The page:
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Mental Health, Research, Stanford News

Animal study hints at potential treatment for skin-picking disorder

Animal study hints at potential treatment for skin-picking disorder

A condition known as skin-picking disorder may sound obscure but it’s one of the more common mental health disorders and can have devastating effects on its sufferers. An estimated 4 percent of the population – or roughly 1 in 25 people – suffer from the condition, in which they repeatedly pick or scratch the skin, sometimes leading to scarring or disfigurement.

People suffer in complete silence. They think they are the only one who has it, despite the fact that it’s very common, and it kills people.

“Skin-picking disorder is a surprisingly common condition, yet many patients avoid seeking help because of the shame and embarrassment,” says Joseph Garner, PhD, associate professor of comparative medicine at Stanford. “People suffer in complete silence. They think they are the only one who has it, despite the fact that it’s very common, and it kills people.”

The condition may lead to serious infection, requiring oral or intravenous treatment with antibiotics, he says. Patients may benefit from cognitive behavioral therapy, but there are precious few practitioners in the United States who are equipped to do this form of therapy, he says.

In a new study, Garner and his colleagues tested two antioxidants in mice with a form of skin-picking and found both compounds to be effective in treating the condition. Laboratory mice commonly suffer from ulcerative dermatitis, in which they excessively groom themselves, often leading to serious infection. These mice serve as a good model for the disease in humans.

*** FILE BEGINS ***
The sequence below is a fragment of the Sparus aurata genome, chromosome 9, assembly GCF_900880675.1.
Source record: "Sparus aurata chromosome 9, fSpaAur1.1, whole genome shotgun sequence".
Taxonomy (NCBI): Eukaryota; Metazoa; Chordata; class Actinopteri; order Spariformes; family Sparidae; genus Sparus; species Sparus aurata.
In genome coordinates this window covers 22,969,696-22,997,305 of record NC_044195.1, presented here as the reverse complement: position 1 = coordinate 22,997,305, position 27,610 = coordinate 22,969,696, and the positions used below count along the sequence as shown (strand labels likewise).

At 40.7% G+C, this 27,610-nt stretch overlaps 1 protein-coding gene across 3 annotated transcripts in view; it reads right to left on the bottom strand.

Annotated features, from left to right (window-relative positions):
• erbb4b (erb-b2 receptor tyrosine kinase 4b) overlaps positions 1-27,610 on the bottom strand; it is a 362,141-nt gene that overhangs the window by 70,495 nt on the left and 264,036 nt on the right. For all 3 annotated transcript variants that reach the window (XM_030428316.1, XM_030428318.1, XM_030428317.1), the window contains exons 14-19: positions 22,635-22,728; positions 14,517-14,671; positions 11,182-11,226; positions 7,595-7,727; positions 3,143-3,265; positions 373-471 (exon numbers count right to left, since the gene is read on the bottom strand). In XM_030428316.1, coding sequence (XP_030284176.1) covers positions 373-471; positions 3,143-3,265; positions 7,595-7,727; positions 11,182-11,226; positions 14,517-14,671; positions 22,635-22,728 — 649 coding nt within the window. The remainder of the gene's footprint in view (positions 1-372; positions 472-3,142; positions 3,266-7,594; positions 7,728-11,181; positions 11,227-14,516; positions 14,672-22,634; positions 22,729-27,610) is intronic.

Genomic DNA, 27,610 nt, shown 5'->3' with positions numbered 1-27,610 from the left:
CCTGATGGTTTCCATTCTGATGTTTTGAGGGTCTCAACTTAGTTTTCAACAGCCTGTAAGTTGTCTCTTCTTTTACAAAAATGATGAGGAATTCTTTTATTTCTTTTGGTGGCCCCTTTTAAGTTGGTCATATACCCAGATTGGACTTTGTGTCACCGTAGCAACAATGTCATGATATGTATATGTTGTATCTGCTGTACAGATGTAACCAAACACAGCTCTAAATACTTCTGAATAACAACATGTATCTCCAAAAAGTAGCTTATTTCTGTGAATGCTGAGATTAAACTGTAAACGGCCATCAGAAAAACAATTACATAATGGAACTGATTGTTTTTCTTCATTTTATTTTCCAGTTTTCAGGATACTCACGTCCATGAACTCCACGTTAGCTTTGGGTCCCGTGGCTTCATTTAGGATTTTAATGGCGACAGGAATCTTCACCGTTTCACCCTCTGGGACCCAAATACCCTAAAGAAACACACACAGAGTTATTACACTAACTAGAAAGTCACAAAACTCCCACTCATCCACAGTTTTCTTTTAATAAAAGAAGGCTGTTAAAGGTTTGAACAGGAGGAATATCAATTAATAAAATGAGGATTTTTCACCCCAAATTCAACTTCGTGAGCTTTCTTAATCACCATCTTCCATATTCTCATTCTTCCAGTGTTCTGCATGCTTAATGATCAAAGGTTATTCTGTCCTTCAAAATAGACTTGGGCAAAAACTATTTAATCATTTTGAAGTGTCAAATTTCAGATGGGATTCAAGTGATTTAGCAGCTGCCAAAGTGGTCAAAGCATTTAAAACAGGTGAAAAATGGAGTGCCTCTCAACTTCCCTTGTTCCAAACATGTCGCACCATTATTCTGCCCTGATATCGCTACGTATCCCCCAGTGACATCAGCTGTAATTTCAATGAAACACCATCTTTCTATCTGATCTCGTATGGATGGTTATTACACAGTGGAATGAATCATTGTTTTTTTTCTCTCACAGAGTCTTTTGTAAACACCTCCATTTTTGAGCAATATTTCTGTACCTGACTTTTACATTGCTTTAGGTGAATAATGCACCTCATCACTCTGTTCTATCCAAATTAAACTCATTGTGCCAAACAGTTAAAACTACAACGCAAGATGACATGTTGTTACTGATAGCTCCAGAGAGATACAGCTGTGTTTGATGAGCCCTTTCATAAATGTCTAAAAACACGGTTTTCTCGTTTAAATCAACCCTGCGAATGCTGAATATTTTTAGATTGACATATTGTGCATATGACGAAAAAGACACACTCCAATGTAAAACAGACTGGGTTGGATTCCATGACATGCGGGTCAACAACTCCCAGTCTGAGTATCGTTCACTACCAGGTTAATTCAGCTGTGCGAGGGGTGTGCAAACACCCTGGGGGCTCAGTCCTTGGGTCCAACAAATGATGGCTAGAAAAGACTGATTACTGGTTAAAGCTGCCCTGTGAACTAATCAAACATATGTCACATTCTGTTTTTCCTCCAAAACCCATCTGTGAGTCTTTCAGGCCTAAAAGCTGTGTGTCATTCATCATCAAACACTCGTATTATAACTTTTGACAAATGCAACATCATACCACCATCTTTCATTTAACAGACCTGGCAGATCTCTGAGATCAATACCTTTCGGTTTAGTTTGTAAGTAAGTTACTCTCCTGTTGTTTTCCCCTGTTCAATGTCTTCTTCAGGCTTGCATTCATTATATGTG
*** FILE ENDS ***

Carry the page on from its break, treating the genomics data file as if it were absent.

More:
In the study, mice who were fed the antioxidant N-acetylcysteine (NAC) all showed some improvement,   and some 40 percent were cured, though the results took up to eight weeks. Another group of mice given glutathione, the body’s naturally occurring antioxidant, got better much faster; about half who got this treatment were fully cured, the researchers found.

NAC has been used in humans in a number of experimental settings, and some case reports suggest it could be useful in people with skin-picking disorder. However, it can be hard to tolerate, as it causes gastrointestinal side-effects, Garner says. Intranasal glutathione, on the other hand, bypasses the gut and liver and goes directly to the brain. In doing so, it may avoid these potential side-effects.

“It’s clearly working differently, or at least more directly,” Garner says. “This different response profile gives us some hope that there may be some non-responders, or people who can’t tolerate NAC, who may be helped by glutathione.”

He says it represents the first potential new treatment for the condition in years. He now hopes to test intranasal glutathione in a clinical trial among human patients with skin-picking disorder.

The latest study appears online in the journal PLOS ONE. The experiments were conducted by researchers at the University of North Carolina at Chapel Hill.

More on skin picking and related disorders can be found at

Pediatrics, Public Health, Public Safety, Sleep, Stanford News

Rolling through campus and talking sleep with famed researcher William Dement

Rolling through campus and talking sleep with famed researcher William Dement

Dement in shuttle2 (RS) - croppedRenowned sleep researcher William Dement, MD, PhD, is maneuvering his way in his “Sleep and Dreams Mobile” through the Stanford University campus, en route to the Jerry House, site of some of the early, landmark studies in sleep. The house, a sprawling Mediterranean-style dormitory, housed Stanford’s Summer Sleep Camp in the 70s and 80s, where Dement and his colleagues planted the seed for some of the most important findings in the field of sleep among adults and teens.

Three years ago, the house was immortalized with a plaque and a party in which Jeff Chimenti of Grateful Dead fame performed for a crowd of 60 celebrants (the building is named after the Grateful Dead’s Jerry Garcia). Dement, now 85, says he often passed the house on his way to his ever-popular Sleep and Dreams class and thought it was important to mark the spot.